In 2010 the Americans enlisted Mir Alam among others to run the Arbaki programme in Kunduz. He received millions in cash and weapon in exchange for fighting the Taliban, which very often meant his political opponents. Given military power without any political strain meant that Mir Alam men had a free rein in looting the villagers with impunity.
In September 2010, the appointments of two other famous commanders of Jamiat also affected the security set up in Kunduz. General Daud returned as 303rd Pamir Police Zone commander to the north. The charismatic Sayedkheli became the Kunduz provincial chief of police. He had gained a legendary reputation in Shura-ye Nazar as the defender of his home area, Shomali near Kabul, against Taliban and Pakistani forces in the late 1990s. In Kunduz, Sayedkheli successfully sidelined the mayor of Kunduz City, Mohammad Ghulam Farhad, a Pashtoon who supported Taliban in the 1990s.
Bismillah, Daud, and Sayedkheli all Shurai Nizar of Jamiat acted as trio in fighting the Taliban in Kunduz. From his ministerial position, Bismillah provided 1,125 ALP positions for the organisational chart (tashkeel) of the province in addition to the original 1,810 regular ANP officers. Of these ALP positions, 300 each went to Chahar Dara, Dasht-e Archi, and Imam Sahib, while Kunduz district received 225. In Kunduz, Sayedkheli therefore could use the ALP positions to establish a clientele. Mir Alam’s force, which was mainly in Khanabad, was not integrated. Since no complaints by him are known, it seems that he preferred to remain in the NDS-operated Arbaki programme. Nabi Gechi on the other hand, who had fought previously against Shura-ye Nazar got nothing.
In October 2010, Sayedkheli negotiated successfully with Taleban leaders in who had previously fought on the insurgents’ side. He persuaded them with positive incentives – assets in the form of ALP positions and goods from the internationally funded Afghanistan Peace and Reintegration Program (APRP) to ‘reintegrate’ insurgents – and with threats – such as bringing down the wrath of the mighty US army on them. These successful negotiations allowed Sayedkheli’s ANP and US infantry forces, together with militias led by Mir Alam and another Shurai Nizar subcommander Nawid, to recapture Aliabad and the south of Chahar Dara district in October and November 2010.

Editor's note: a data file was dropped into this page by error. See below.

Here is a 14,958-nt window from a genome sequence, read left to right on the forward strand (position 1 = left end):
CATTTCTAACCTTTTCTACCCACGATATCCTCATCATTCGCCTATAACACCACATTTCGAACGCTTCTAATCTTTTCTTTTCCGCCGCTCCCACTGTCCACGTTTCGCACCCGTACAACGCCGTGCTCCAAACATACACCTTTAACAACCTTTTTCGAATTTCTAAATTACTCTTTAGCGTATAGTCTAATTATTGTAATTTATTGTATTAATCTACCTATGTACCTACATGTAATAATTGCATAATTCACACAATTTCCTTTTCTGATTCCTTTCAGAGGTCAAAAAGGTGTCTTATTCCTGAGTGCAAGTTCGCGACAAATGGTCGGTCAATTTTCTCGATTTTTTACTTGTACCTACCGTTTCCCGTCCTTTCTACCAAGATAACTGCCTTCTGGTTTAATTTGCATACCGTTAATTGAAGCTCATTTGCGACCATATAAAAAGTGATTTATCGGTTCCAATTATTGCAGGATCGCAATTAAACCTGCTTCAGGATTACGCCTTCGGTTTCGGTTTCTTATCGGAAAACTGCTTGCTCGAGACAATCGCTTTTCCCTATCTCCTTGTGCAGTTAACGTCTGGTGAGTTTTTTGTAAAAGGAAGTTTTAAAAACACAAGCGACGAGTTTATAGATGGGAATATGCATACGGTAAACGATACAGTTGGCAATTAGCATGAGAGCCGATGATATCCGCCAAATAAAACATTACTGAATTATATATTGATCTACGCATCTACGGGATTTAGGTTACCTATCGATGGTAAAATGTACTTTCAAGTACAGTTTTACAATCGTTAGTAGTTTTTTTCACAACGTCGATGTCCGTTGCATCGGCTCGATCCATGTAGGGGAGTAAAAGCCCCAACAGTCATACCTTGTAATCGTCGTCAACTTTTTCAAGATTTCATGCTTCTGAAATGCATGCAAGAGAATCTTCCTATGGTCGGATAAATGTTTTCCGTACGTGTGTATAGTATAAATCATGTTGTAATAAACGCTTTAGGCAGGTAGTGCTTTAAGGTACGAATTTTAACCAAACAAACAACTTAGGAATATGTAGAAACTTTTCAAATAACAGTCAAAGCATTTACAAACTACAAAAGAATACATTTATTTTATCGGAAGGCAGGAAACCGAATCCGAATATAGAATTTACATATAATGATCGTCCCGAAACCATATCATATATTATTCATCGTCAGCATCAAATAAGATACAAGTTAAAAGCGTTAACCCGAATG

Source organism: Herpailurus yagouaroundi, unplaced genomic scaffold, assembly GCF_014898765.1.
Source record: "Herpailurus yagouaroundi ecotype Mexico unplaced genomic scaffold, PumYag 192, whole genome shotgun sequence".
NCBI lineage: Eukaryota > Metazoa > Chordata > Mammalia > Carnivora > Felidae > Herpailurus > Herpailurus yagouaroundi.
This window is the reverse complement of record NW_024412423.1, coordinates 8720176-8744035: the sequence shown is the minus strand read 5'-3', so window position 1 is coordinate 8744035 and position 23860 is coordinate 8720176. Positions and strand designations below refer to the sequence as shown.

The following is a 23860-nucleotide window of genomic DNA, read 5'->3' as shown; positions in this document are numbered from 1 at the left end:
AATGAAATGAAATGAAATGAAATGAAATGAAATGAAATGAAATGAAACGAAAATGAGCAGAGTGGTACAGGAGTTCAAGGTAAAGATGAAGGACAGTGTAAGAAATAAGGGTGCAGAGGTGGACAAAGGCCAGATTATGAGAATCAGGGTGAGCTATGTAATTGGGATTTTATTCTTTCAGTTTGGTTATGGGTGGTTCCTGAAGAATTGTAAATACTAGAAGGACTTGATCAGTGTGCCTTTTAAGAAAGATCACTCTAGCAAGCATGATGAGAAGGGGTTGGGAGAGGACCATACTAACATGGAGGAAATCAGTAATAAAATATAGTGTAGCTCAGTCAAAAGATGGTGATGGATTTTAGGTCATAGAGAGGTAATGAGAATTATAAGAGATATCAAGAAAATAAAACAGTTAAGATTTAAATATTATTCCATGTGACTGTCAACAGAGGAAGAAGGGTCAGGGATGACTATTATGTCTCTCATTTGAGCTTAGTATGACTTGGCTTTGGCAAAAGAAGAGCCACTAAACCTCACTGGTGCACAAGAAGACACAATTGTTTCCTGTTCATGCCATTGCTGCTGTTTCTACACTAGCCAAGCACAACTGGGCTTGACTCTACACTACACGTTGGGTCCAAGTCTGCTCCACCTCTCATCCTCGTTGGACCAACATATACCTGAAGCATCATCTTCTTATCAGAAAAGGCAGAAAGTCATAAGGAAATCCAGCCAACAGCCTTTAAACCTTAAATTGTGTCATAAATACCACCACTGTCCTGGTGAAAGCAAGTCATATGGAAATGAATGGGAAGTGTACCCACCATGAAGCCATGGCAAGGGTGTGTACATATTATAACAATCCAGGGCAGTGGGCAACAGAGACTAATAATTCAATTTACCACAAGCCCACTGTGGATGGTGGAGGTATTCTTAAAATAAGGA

The US surge of 2010 and the Afghan militia campaign delivered a serious blow to the Taliban in Kunduz; after 2010, they did not control significant territory anymore. However, they continued to exist as an armed group and successfully changed their strategy, refocusing on clandestine operations.
 A political and military organisation that is expanding since the demise of the monarchy. A Tanzim is a conglomerate of local commanders who are loose loyal to the organization for foreign support and balancing regional power structure.
 Soviets Complying On Afghan Withdrawal, U.S. Says, August 16, 1988|By Thom Shanker, Chicago
 Schetter and Glassner, ‘Neither Functioning, nor Failing . . .’, [see FN 5], 145
 Radio Afghanistan, ‘Commander Surrenders Weapons in Afghan North’, BBC Monitoring South Asia, 25 June 2005; Stapleton, ‘Disarming the Militias . . .’, [see FN 123], 7–8.
 US Embassy Kabul, ‘Kunduz Politics . . .’, [see FN 142]
 Commander Rauf of the Ibrahimi family of Hezbi Islami Tanzim integrated surrendered Taliban fighters into his force and occupied the old fortress of Kunduz, Bala Hisar. Mir Alam group called in US warplane and bombed the fortress. Rauf had to move from his position, which was immediately taken by Mir Alam’s men. Interview with police officer and former fighter of Jamiat, Kunduz, December 2012; International Crisis Group, ‘Disarmament and Reintegration . . .’, [see FN 72], 10